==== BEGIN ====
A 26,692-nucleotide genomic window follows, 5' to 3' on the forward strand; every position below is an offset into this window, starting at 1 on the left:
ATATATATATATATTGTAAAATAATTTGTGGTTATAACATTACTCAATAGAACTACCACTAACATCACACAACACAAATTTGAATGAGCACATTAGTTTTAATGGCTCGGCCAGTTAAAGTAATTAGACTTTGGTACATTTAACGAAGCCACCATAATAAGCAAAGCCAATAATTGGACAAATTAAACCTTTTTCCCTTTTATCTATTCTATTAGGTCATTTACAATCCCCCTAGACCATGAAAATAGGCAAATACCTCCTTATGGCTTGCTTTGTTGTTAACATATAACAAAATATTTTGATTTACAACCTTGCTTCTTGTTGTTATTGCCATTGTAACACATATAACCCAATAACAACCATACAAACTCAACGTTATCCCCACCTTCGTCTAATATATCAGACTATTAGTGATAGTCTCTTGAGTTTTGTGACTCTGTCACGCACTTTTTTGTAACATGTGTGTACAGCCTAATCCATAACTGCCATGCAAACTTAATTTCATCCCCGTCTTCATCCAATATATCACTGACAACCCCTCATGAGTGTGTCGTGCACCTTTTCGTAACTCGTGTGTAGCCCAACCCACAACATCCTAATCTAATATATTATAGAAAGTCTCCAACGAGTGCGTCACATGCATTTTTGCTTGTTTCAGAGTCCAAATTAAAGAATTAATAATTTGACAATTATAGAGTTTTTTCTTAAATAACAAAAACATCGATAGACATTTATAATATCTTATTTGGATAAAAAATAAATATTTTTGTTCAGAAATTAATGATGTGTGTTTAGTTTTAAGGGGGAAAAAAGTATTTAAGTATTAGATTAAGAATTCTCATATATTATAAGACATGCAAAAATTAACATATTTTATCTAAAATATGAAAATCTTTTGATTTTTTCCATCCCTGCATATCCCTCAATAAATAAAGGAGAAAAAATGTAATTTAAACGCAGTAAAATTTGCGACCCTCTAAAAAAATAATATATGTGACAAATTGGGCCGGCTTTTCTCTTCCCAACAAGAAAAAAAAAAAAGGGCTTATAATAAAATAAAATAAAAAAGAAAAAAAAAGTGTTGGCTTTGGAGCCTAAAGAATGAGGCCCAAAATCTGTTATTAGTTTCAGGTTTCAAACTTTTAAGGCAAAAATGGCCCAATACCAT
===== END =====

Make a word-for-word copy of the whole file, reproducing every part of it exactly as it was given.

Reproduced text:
A 26,692-nucleotide genomic window follows, 5' to 3' on the forward strand; every position below is an offset into this window, starting at 1 on the left:
ATATATATATATATTGTAAAATAATTTGTGGTTATAACATTACTCAATAGAACTACCACTAACATCACACAACACAAATTTGAATGAGCACATTAGTTTTAATGGCTCGGCCAGTTAAAGTAATTAGACTTTGGTACATTTAACGAAGCCACCATAATAAGCAAAGCCAATAATTGGACAAATTAAACCTTTTTCCCTTTTATCTATTCTATTAGGTCATTTACAATCCCCCTAGACCATGAAAATAGGCAAATACCTCCTTATGGCTTGCTTTGTTGTTAACATATAACAAAATATTTTGATTTACAACCTTGCTTCTTGTTGTTATTGCCATTGTAACACATATAACCCAATAACAACCATACAAACTCAACGTTATCCCCACCTTCGTCTAATATATCAGACTATTAGTGATAGTCTCTTGAGTTTTGTGACTCTGTCACGCACTTTTTTGTAACATGTGTGTACAGCCTAATCCATAACTGCCATGCAAACTTAATTTCATCCCCGTCTTCATCCAATATATCACTGACAACCCCTCATGAGTGTGTCGTGCACCTTTTCGTAACTCGTGTGTAGCCCAACCCACAACATCCTAATCTAATATATTATAGAAAGTCTCCAACGAGTGCGTCACATGCATTTTTGCTTGTTTCAGAGTCCAAATTAAAGAATTAATAATTTGACAATTATAGAGTTTTTTCTTAAATAACAAAAACATCGATAGACATTTATAATATCTTATTTGGATAAAAAATAAATATTTTTGTTCAGAAATTAATGATGTGTGTTTAGTTTTAAGGGGGAAAAAAGTATTTAAGTATTAGATTAAGAATTCTCATATATTATAAGACATGCAAAAATTAACATATTTTATCTAAAATATGAAAATCTTTTGATTTTTTCCATCCCTGCATATCCCTCAATAAATAAAGGAGAAAAAATGTAATTTAAACGCAGTAAAATTTGCGACCCTCTAAAAAAATAATATATGTGACAAATTGGGCCGGCTTTTCTCTTCCCAACAAGAAAAAAAAAAAAGGGCTTATAATAAAATAAAATAAAAAAGAAAAAAAAAGTGTTGGCTTTGGAGCCTAAAGAATGAGGCCCAAAATCTGTTATTAGTTTCAGGTTTCAAACTTTTAAGGCAAAAATGGCCCAATACCAT